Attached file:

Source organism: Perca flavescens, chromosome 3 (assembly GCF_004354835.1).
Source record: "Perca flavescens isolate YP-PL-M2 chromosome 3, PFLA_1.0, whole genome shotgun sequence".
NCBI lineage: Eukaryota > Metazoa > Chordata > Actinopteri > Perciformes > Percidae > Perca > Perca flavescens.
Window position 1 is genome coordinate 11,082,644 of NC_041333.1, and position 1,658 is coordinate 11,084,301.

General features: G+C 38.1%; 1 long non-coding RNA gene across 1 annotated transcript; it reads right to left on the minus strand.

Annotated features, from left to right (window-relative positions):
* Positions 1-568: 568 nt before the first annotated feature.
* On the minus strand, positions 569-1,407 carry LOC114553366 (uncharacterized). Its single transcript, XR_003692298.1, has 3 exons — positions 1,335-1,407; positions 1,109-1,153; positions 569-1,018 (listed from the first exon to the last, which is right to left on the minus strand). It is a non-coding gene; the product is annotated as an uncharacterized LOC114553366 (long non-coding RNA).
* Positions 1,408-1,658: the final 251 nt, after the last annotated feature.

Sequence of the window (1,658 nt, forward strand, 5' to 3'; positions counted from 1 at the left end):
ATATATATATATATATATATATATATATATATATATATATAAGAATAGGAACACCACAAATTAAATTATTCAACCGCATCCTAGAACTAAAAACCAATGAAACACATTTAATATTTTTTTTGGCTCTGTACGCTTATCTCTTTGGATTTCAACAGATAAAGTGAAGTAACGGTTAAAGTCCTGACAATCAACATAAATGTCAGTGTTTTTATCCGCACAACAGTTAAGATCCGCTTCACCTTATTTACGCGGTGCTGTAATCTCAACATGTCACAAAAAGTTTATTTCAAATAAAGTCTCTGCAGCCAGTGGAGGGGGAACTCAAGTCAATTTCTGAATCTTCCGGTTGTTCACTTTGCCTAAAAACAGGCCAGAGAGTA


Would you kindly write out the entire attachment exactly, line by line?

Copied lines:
Source organism: Perca flavescens, chromosome 3 (assembly GCF_004354835.1).
Source record: "Perca flavescens isolate YP-PL-M2 chromosome 3, PFLA_1.0, whole genome shotgun sequence".
NCBI lineage: Eukaryota > Metazoa > Chordata > Actinopteri > Perciformes > Percidae > Perca > Perca flavescens.
Window position 1 is genome coordinate 11,082,644 of NC_041333.1, and position 1,658 is coordinate 11,084,301.

General features: G+C 38.1%; 1 long non-coding RNA gene across 1 annotated transcript; it reads right to left on the minus strand.

Annotated features, from left to right (window-relative positions):
* Positions 1-568: 568 nt before the first annotated feature.
* On the minus strand, positions 569-1,407 carry LOC114553366 (uncharacterized). Its single transcript, XR_003692298.1, has 3 exons — positions 1,335-1,407; positions 1,109-1,153; positions 569-1,018 (listed from the first exon to the last, which is right to left on the minus strand). It is a non-coding gene; the product is annotated as an uncharacterized LOC114553366 (long non-coding RNA).
* Positions 1,408-1,658: the final 251 nt, after the last annotated feature.

Sequence of the window (1,658 nt, forward strand, 5' to 3'; positions counted from 1 at the left end):
ATATATATATATATATATATATATATATATATATATATATAAGAATAGGAACACCACAAATTAAATTATTCAACCGCATCCTAGAACTAAAAACCAATGAAACACATTTAATATTTTTTTTGGCTCTGTACGCTTATCTCTTTGGATTTCAACAGATAAAGTGAAGTAACGGTTAAAGTCCTGACAATCAACATAAATGTCAGTGTTTTTATCCGCACAACAGTTAAGATCCGCTTCACCTTATTTACGCGGTGCTGTAATCTCAACATGTCACAAAAAGTTTATTTCAAATAAAGTCTCTGCAGCCAGTGGAGGGGGAACTCAAGTCAATTTCTGAATCTTCCGGTTGTTCACTTTGCCTAAAAACAGGCCAGAGAGTA